On the 16th October 2009, the Czech Institute of Egyptology, Faculty of Arts, Charles University in Prague, and the Faculty of Environment, University of J. E. Purkyně in Ústí nad Labem, launched a long-term interdisciplinary research project in the Republic of Sudan.
The fieldwork in the Sudan was commenced as early as the second half of October 2009 by a geoarchaeological expedition that worked for two weeks in the area of the Sixth Nile Cataract (Sabaloka) about 70 kilometres to the north of Khartoum. The objective of the geoarchaeological research project, in which the Czech Institute of Egyptology co-operated with the Institute of Geology of the Czech Academy of Sciences, was to attain better understanding of the history of the Nile, climatic changes in the Holocene, and their impact both on the landscape and the human society.
In order to achieve the stated objective, the expedition first carried out a three-day overall reconnaissance of the terrain by boat and thereafter split into a geological and archaeological unit that worked independent of each other on the fulfilment of the scientific tasks of the mission. The geological unit (Lenka Lisá and Pavel Lisý), entrusted with the study of alluvial deposits of the Nile, excavated, documented, and took samples from four profiles in the Nile deposits. The samples will be submitted to a number of specialist analyses.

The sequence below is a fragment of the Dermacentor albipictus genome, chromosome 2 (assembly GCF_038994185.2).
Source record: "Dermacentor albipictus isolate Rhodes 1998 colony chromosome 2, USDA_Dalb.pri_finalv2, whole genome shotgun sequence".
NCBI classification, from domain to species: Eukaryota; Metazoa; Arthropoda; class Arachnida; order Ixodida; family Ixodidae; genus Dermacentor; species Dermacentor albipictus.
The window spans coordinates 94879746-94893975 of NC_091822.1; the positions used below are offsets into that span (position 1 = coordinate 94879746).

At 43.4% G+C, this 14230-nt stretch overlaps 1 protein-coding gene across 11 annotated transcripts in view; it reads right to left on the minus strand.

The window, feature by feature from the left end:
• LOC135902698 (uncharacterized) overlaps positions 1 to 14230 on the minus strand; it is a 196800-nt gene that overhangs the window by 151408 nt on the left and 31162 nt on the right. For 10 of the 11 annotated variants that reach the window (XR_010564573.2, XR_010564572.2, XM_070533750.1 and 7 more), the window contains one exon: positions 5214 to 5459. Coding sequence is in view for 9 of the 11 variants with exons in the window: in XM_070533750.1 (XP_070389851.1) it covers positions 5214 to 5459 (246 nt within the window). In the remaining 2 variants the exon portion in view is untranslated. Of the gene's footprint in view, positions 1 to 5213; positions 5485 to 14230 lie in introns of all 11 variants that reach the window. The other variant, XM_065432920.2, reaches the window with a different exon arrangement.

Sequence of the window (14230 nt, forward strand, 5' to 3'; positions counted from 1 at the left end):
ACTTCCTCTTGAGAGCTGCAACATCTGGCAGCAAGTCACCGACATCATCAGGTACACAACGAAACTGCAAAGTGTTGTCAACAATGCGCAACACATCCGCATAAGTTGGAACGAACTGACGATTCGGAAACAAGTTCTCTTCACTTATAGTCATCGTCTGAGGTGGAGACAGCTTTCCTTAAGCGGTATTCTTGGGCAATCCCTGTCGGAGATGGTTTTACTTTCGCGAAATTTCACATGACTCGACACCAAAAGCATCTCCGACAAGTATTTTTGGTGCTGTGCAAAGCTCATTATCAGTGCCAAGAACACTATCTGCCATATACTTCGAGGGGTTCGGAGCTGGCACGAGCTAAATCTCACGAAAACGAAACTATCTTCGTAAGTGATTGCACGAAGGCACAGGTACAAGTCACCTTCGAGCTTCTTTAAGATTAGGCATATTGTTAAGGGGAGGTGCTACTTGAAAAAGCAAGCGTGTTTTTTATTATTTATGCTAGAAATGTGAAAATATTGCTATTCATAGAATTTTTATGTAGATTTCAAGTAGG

The archaeological unit (Lenka Suková, Václav Cílek and Murtada Bushara) carried out an on-foot survey of selected areas on both banks of the Nile, significant from the point of view of archaeology, geology, landscape and rock-art, with the aim to attain better understanding of the history of wadis as the tributaries of the Nile, to verify the settlement pattern and land-use of this area in various periods of the past, to get to know the distribution and context of the rock art in the region, and to take samples of the rock crusts and desert varnish in connection with rock art.
The geoarchaeological research in the area of the Sixth Nile Cataract was financed from the funds granted by the Grant Agency of the Charles University in Prague (project No. 259 025) and by the Czech Academy of Sciences (international co-operation project No. M100130902).
For more information on the interdisciplinary research project of the Czech Institute of Egyptology in the Sudan, go here.